All sides in the conflict in the Democratic Republic of Congo are guilty of murder, rape and forcing children to fight, Human Rights Watch says.
Thousands of Congolese are fleeing to Uganda
The New York-based human rights group says the UN has been slow to react to the worsening crisis in the east which is developing into a Hutu-Tutsi war.
The Congolese army has threatened an all-out offensive against both Tutsi and Hutu militias in the region.
Refugees have been streaming across the border into Uganda in their thousands.
More than 370,000 villagers have been displaced by the fighting in the Kivus since the start of this year and an estimated 8,000 have crossed the border since the weekend.
The BBC's East Africa correspondent Karen Allen says observers fear the fighting could develop into a proxy war between Hutus and Tutsis on Congolese soil.
Dissident Gen Laurent Nkunda accuses the Congolese army of receiving backing from Rwandan Hutus - the Democratic Forces for the Liberation of Rwanda (FDLR) - who fled into DR Congo after the genocide in 1994.
The HRW report - Renewed Crisis in North Kivu - documents the ongoing rapes and murders that are blamed on all sides.
KEY FORCES IN THE KIVUS
FLNK - new group made up mainly of Congolese Mai Mai with some Rwandan Hutus formerly in the FDLR
FDLR - Hutu militia made up of former Rwandan soldiers and others who fled into Congo after the 1994 genocide
FARDC - Congolese army
Gen Laurent Nkunda, with an estimated 5,000 soldiers
Monuc - UN Mission in the DR Congo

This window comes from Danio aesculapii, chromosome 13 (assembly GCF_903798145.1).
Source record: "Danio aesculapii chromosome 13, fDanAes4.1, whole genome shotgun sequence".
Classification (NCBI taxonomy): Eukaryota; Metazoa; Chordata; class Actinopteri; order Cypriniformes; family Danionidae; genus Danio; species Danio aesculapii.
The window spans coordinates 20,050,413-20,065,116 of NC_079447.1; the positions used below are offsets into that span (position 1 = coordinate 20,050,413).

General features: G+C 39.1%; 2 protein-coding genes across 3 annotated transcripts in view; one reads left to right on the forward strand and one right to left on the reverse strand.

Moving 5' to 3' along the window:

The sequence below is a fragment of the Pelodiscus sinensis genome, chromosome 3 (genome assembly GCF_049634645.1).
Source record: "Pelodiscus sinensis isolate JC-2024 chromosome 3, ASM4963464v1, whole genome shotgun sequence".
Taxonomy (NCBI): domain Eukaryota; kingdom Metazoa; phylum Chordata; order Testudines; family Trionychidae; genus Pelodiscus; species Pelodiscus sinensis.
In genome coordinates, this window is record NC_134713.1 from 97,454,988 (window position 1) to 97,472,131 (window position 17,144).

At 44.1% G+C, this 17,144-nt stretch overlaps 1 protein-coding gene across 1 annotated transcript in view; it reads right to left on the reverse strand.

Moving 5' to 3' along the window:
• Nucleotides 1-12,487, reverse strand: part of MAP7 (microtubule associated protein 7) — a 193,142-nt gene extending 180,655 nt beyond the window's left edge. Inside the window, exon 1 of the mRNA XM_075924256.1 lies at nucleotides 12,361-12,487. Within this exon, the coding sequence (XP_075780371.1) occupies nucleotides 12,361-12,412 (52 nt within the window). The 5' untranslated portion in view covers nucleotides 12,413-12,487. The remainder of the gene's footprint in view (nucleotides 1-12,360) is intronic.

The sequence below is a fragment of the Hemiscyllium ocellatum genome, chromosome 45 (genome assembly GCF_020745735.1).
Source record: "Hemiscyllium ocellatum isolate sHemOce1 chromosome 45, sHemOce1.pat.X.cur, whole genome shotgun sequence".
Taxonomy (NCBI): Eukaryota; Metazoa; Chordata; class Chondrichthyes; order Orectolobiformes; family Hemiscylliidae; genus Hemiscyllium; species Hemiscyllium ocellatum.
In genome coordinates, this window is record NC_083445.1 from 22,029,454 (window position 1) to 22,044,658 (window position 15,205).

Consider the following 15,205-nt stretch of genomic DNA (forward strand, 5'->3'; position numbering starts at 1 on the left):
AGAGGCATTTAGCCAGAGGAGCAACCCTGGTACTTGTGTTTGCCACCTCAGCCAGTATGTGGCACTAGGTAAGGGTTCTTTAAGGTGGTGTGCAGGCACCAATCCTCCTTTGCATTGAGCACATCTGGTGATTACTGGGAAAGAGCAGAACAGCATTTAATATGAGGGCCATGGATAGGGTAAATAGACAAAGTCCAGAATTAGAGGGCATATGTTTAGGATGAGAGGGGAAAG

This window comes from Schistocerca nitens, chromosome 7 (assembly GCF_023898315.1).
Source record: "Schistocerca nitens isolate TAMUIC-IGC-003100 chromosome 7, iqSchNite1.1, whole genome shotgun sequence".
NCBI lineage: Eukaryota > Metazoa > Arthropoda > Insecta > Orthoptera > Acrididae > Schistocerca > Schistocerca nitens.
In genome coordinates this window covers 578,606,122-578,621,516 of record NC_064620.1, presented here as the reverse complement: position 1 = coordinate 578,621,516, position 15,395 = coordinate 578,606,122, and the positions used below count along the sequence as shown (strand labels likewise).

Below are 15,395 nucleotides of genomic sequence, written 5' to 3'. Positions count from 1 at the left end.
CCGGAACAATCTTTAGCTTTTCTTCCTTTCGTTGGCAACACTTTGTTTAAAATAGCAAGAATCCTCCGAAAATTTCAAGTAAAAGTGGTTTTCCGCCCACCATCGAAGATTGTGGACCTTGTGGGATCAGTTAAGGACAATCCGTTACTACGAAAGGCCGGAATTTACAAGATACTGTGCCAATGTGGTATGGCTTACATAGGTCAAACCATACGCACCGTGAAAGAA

It has accused Kinshasa of following what it calls "a confusing and contradictory" course in its dealings with the FDLR, seen as a destabilising factor in the east.
"The FDLR is supposedly committed to overthrowing the current government of Rwanda, but in recent years its members have attacked Congolese civilians more than they have engaged the Rwandan military," the report says.
United Nations peacekeepers serving in the region have been powerless to intervene in the battles between government forces and three separate militias.
The government in Kinshasa has threatened an all-out offensive against both the Mai Mai and Gen Nkunda's forces which have ignored deadlines to lay down their weapons.
The report says more must be done to assure the security of civilians in the face of threats of this major military offensive by government troops.
"UN peacekeepers must use all their military and civilian resources to ensure protection for vulnerable civilians," HRW researcher Anneke Van Woudenberg said in a statement.
"They must denounce human rights violations when they occur and be ready to respond swiftly to new threats."
Speaking to the BBC on Monday, the pro-Hutu Mai Mai militia leader Kabamba Kasereka said his men would not be disarmed before the men fighting for Gen Nkunda.
The renegade general meanwhile says his 5,000-strong militia is defending Congolese Tutsis against attacks by Hutus from the FDLR.
Members of both the Mai Mai and the FDLR have claimed to be fighting alongside the government forces.
A five-year war in DR Congo ended in 2003, but the 17,600 UN peacekeepers in the country (4,300 of them in North Kivu alone) have struggled to keep a lid on instability since then.